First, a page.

I used to think of Chantal Hebert as just another separatist Quebec journalist. I must say that I have grown to respect her opinion. I don"t always agree with her, but I do think she tries to be fair unlike many of here MSM colleagues. I was quite happy with this piece. I congratulate her on her Order of Canada.
MONTREAL—As midnight tolled on Parliament Hill on the 1987 night when the pieces of the Meech Lake constitutional accord were stitched together, the First Ministers negotiating inside the Langevin building and the journalists waiting for them on the sidewalk fell off the radar together.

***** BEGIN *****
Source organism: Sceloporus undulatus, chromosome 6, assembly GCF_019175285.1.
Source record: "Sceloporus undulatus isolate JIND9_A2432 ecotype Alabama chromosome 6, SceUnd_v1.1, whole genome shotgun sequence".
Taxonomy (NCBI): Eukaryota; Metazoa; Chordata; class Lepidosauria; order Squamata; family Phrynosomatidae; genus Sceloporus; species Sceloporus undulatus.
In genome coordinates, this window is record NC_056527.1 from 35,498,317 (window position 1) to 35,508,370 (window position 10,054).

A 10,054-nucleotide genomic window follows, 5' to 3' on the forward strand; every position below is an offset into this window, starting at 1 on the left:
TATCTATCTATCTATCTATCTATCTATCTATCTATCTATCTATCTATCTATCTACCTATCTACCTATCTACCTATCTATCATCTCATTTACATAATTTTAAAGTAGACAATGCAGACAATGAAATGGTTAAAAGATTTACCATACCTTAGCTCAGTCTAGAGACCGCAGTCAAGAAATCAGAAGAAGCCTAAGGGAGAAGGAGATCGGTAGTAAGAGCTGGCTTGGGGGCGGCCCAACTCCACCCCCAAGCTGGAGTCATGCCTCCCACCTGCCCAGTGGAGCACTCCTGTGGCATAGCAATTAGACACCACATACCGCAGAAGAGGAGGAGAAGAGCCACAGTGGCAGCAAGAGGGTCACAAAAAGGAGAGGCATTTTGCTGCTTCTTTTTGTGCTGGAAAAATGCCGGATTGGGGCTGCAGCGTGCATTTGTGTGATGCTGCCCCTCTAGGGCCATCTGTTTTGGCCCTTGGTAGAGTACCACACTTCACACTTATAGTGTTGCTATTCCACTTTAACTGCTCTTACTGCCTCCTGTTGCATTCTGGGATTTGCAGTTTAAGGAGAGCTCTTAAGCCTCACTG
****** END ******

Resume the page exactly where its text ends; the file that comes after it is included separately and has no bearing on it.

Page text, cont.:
With radio and television stations signing off for the night, with newspapers about to be put to bed across the country, little of the talks would transpire until the next morning.
In those days, the media cycle still came with a pause button.
As it happened, the marathon meeting did not break until sunrise. In its aftermath, that would be one of the few things those who participated in the fiery Meech Lake debate would continue to agree about.
Over the next three years, the same set of basic facts evolved into one of the most divisive stories ever put to the country.
It haunts us still.
Whenever I contemplate the proposition that the 24/7 news environment and the chatter of the social media have shattered any hope of a constructive national conversation, I remind myself of the dialogue of the deaf that took place between the 1987 negotiation and demise of Meech.